Digital Design Thesis Project 2021
How might a motion design narrative inform young adults about the damage that continual smartphone use can cause during in-person interactions?
It is estimated that 5.6 billion people own a smartphone, with most users being between the ages of 18 to 30. This age group is more influenced by smartphones, and make up to 77% of smartphone users (Cell Phone Addiction, 2019). While smartphone use is becoming more and more common, it increases the potential to expand our social connections and maintain or enhance our relationships with friends and family. However, it also has unintended negative consequences on immediate social interactions, as its presence serves as a constant reminder of the broader social network that is potentially available. People may often disengage from their present company to attend, either in thought or action, to other people or events elsewhere in cyberspace. They have become so much a part of young adults’ lives that many do not realize their level of dependence and/or addiction to their cell phones (Roberts, 2015). So how might a motion design narrative inform young adults about the damage that continual smartphone use can cause during in-person interactions?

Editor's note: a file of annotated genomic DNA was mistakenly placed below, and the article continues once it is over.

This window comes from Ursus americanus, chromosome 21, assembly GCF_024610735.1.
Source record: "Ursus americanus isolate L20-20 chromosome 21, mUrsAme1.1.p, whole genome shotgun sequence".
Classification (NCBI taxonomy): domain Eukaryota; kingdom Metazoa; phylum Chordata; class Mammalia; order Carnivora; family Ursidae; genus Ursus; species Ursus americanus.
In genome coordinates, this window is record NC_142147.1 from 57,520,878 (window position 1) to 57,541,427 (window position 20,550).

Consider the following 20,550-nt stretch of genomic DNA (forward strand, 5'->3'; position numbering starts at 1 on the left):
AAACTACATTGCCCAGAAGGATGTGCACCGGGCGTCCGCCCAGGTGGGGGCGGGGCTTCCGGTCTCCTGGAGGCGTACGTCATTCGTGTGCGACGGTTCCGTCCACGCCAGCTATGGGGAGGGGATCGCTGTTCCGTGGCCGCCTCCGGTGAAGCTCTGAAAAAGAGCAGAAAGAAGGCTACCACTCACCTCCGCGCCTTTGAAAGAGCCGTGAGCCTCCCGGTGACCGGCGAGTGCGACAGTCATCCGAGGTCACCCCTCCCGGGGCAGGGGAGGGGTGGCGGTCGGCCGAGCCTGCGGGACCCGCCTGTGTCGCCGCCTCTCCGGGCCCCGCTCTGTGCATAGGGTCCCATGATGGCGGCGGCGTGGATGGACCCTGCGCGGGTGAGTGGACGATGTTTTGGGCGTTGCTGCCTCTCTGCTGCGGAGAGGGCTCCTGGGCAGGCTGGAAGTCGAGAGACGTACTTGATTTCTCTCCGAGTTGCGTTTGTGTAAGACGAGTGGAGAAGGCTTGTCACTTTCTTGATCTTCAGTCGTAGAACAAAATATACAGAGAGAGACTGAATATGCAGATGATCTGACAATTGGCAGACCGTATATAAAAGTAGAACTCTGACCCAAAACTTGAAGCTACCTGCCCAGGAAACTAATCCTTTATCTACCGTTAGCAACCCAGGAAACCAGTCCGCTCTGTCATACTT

There are three major forms of narrative that have been researched over the years. They include personal narrative, historical narrative, and informational narrative. Personal narratives tell stories about significant events in one’s life and research shows that is one of the most common narratives used in social interactions. Historical narratives or historical documentation are stories that help people understand the past. The final narrative is informational. In a study about health communication and behavior change, it was found that these narratives are meant to inform or change the viewer’s attitudes or behaviors towards a specific topic (Lee et al., 2016). This form of narrative can have a powerful influence that can enhance one’s health and awareness, as they help people to make sense of the things happening in their lives. It is proven in research that the more one becomes engaged or immersed in the narrative the more the narrative has the potential to affect the attitudes and beliefs of the listener (Busselle & Bilandzic, 2009). All this together suggests that narrative can be a powerful tool to inform and persuade an audience.